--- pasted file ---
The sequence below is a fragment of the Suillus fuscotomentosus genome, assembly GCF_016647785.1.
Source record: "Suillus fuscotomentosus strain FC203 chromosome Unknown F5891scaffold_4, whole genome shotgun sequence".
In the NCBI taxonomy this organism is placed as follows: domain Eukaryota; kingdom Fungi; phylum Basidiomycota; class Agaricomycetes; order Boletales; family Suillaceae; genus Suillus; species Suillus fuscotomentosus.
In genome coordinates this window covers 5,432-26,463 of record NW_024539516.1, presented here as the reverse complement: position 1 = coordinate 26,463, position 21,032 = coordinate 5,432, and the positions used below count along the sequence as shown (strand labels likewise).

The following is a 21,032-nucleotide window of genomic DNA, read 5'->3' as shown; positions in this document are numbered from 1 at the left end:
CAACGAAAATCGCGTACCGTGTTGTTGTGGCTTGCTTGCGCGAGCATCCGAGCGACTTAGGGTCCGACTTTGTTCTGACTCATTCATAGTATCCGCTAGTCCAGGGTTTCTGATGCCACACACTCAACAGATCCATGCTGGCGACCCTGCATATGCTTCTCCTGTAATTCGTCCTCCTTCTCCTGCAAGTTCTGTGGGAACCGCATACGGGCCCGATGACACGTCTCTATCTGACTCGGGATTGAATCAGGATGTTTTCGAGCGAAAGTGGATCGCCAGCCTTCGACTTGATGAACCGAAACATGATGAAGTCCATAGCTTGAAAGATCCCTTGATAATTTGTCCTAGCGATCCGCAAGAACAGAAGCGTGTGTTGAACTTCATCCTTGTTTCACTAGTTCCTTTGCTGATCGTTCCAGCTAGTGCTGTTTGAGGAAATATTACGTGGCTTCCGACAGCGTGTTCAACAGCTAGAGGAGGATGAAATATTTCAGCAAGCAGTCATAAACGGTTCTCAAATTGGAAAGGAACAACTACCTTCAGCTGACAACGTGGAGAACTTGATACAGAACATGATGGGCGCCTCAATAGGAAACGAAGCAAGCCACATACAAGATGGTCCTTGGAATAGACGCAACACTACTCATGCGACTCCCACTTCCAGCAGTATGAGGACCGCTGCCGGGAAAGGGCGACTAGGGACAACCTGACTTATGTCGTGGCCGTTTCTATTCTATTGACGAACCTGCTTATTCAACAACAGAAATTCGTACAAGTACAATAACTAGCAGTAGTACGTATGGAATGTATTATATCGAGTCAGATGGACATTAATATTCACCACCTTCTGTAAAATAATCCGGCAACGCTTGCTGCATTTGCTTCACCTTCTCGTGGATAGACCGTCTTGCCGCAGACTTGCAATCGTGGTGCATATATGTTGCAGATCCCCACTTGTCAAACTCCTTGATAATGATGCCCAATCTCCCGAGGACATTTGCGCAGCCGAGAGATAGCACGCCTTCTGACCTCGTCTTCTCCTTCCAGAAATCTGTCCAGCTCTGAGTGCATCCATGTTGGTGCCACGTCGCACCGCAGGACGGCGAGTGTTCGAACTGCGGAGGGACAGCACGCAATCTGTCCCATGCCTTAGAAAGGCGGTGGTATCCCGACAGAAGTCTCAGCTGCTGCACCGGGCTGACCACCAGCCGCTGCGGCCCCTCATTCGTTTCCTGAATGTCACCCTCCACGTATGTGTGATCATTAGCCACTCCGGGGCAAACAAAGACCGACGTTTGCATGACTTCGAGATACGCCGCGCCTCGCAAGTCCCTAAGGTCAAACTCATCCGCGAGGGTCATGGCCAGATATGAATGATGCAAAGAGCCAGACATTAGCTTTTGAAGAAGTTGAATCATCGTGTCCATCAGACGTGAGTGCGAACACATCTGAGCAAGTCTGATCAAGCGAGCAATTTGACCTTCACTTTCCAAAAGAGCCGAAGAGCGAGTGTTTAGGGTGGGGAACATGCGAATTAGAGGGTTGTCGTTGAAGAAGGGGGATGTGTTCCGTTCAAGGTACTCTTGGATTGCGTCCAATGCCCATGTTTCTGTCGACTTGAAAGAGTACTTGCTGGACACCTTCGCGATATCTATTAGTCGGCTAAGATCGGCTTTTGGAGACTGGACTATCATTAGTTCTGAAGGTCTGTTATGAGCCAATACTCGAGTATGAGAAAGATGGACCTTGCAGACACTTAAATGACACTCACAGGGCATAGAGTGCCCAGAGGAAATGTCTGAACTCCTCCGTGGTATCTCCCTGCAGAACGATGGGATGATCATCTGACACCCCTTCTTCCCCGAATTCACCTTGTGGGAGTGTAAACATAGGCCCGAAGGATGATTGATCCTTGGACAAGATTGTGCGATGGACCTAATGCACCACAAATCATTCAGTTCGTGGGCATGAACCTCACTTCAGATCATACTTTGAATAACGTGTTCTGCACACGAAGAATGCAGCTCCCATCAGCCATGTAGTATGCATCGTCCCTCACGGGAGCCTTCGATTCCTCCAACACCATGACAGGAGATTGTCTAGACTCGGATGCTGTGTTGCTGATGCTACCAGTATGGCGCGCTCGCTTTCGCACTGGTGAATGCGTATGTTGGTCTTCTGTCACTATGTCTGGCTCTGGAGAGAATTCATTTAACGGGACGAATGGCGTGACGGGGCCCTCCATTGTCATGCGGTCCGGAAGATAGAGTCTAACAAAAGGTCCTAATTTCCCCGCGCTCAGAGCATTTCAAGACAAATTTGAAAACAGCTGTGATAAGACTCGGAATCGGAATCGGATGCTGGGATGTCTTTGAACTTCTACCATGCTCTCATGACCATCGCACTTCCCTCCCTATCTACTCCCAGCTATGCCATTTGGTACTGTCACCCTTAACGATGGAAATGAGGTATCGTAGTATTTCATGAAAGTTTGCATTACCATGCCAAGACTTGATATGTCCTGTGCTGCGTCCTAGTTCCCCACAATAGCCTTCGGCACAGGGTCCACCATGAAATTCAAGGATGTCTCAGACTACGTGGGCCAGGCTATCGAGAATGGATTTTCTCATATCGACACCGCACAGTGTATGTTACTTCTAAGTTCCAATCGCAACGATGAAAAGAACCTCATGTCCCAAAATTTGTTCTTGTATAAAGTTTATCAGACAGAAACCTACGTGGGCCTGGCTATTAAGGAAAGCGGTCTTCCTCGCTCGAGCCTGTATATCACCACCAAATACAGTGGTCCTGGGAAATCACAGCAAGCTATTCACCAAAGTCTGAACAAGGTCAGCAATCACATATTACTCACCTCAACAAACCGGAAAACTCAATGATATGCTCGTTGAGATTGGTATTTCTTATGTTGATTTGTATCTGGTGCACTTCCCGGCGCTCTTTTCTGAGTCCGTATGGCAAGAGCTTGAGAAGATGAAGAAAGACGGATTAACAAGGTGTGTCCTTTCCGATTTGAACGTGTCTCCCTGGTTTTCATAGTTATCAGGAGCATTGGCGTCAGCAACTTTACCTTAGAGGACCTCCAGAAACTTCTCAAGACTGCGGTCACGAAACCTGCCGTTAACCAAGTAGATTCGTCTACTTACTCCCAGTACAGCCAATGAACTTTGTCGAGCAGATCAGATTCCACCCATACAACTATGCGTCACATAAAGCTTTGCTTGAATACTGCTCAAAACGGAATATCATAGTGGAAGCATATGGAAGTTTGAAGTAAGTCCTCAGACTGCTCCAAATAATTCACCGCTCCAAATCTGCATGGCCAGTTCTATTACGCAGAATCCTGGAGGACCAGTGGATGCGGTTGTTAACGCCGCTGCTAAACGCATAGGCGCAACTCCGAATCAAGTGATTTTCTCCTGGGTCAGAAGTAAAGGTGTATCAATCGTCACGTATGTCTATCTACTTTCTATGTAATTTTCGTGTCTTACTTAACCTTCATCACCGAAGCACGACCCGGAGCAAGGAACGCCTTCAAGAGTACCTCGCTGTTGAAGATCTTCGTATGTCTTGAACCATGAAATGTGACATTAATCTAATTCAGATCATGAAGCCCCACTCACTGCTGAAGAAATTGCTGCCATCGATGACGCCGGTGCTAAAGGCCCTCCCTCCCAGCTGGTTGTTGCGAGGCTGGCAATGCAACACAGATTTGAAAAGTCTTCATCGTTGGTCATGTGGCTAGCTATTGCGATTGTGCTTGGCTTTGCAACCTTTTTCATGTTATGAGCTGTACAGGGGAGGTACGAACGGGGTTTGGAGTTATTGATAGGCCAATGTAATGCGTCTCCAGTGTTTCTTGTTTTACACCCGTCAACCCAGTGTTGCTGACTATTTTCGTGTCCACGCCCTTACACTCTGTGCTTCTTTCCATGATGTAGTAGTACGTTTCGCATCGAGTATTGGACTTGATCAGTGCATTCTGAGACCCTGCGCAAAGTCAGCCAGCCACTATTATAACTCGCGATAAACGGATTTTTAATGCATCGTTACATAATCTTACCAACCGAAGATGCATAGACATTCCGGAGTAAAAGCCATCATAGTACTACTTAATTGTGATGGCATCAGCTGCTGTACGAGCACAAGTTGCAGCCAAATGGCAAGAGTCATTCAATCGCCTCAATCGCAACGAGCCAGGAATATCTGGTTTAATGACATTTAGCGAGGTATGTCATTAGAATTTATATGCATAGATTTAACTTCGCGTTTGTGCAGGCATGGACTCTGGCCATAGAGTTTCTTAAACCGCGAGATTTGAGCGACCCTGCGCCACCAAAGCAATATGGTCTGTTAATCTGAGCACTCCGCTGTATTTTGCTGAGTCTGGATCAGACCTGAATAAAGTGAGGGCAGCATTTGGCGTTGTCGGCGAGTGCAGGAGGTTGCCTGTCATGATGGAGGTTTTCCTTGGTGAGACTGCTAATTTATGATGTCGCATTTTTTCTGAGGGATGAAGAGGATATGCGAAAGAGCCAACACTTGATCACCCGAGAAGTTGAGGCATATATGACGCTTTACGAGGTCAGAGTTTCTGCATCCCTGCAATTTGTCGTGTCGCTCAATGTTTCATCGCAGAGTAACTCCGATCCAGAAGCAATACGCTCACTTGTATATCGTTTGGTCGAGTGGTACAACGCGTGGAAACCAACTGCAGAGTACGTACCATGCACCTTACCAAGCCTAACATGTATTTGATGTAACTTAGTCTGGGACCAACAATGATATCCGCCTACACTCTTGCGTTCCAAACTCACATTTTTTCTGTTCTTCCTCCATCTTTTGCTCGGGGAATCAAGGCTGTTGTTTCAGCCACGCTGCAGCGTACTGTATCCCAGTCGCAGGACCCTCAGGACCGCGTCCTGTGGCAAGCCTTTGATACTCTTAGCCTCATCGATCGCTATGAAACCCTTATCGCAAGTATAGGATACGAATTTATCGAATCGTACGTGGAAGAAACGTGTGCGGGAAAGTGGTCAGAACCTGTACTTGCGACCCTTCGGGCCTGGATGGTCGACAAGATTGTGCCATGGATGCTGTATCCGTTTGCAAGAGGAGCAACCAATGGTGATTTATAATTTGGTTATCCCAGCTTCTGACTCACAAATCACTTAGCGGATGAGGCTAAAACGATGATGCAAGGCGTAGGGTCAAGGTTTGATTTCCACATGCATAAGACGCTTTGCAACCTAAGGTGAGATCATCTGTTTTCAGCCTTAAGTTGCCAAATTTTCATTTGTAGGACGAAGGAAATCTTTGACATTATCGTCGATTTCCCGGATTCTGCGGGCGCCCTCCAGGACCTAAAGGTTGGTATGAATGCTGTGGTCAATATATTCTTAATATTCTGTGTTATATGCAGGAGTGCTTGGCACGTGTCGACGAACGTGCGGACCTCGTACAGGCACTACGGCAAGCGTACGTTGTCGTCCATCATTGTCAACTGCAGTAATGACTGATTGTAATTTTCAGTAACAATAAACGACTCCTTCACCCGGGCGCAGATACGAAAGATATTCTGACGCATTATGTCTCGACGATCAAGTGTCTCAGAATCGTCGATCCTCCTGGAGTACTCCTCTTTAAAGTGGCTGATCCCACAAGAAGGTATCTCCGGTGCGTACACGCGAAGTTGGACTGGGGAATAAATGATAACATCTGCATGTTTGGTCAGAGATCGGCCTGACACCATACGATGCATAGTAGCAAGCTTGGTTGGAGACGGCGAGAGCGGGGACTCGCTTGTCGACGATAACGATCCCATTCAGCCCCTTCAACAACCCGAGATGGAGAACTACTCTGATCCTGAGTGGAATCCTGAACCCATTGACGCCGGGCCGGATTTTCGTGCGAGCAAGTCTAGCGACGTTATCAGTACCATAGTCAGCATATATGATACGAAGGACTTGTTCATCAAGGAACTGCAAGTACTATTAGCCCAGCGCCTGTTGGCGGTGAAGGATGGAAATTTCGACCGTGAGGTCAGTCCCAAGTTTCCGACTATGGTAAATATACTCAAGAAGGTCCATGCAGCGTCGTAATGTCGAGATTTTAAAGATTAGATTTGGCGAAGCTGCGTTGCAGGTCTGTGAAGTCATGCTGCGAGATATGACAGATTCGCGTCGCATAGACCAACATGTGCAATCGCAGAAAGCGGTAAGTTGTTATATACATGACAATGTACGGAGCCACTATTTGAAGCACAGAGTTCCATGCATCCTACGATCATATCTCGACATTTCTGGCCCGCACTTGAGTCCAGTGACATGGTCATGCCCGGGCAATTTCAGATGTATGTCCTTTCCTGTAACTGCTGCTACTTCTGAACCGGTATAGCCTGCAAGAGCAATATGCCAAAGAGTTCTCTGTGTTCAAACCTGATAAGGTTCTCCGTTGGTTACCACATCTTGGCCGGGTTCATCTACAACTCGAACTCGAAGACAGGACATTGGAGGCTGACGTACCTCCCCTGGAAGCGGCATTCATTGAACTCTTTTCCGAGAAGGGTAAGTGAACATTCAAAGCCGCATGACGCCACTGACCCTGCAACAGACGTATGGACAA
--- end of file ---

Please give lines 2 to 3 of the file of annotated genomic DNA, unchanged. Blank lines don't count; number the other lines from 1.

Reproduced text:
Source record: "Suillus fuscotomentosus strain FC203 chromosome Unknown F5891scaffold_4, whole genome shotgun sequence".
In the NCBI taxonomy this organism is placed as follows: domain Eukaryota; kingdom Fungi; phylum Basidiomycota; class Agaricomycetes; order Boletales; family Suillaceae; genus Suillus; species Suillus fuscotomentosus.